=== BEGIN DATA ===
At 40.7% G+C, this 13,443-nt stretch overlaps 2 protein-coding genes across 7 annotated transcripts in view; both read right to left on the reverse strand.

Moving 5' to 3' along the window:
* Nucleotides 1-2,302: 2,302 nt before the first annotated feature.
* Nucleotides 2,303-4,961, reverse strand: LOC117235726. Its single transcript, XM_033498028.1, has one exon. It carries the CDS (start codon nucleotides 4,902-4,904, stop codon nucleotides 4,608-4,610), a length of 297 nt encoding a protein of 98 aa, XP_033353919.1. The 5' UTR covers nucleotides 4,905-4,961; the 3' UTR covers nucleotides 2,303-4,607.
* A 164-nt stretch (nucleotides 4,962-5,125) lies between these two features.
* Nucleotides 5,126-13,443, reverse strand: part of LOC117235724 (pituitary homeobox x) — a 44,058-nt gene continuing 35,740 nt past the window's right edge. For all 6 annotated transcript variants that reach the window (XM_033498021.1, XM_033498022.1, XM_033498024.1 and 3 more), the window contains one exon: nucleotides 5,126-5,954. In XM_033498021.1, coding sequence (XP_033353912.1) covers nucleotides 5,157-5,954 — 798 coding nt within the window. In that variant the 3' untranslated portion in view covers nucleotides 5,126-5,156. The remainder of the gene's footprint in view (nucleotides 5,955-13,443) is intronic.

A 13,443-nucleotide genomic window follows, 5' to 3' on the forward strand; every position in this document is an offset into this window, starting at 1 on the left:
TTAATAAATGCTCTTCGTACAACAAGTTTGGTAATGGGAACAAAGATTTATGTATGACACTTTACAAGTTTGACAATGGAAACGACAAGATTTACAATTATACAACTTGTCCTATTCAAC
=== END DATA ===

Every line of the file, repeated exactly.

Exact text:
At 40.7% G+C, this 13,443-nt stretch overlaps 2 protein-coding genes across 7 annotated transcripts in view; both read right to left on the reverse strand.

Moving 5' to 3' along the window:
* Nucleotides 1-2,302: 2,302 nt before the first annotated feature.
* Nucleotides 2,303-4,961, reverse strand: LOC117235726. Its single transcript, XM_033498028.1, has one exon. It carries the CDS (start codon nucleotides 4,902-4,904, stop codon nucleotides 4,608-4,610), a length of 297 nt encoding a protein of 98 aa, XP_033353919.1. The 5' UTR covers nucleotides 4,905-4,961; the 3' UTR covers nucleotides 2,303-4,607.
* A 164-nt stretch (nucleotides 4,962-5,125) lies between these two features.
* Nucleotides 5,126-13,443, reverse strand: part of LOC117235724 (pituitary homeobox x) — a 44,058-nt gene continuing 35,740 nt past the window's right edge. For all 6 annotated transcript variants that reach the window (XM_033498021.1, XM_033498022.1, XM_033498024.1 and 3 more), the window contains one exon: nucleotides 5,126-5,954. In XM_033498021.1, coding sequence (XP_033353912.1) covers nucleotides 5,157-5,954 — 798 coding nt within the window. In that variant the 3' untranslated portion in view covers nucleotides 5,126-5,156. The remainder of the gene's footprint in view (nucleotides 5,955-13,443) is intronic.

A 13,443-nucleotide genomic window follows, 5' to 3' on the forward strand; every position in this document is an offset into this window, starting at 1 on the left:
TTAATAAATGCTCTTCGTACAACAAGTTTGGTAATGGGAACAAAGATTTATGTATGACACTTTACAAGTTTGACAATGGAAACGACAAGATTTACAATTATACAACTTGTCCTATTCAAC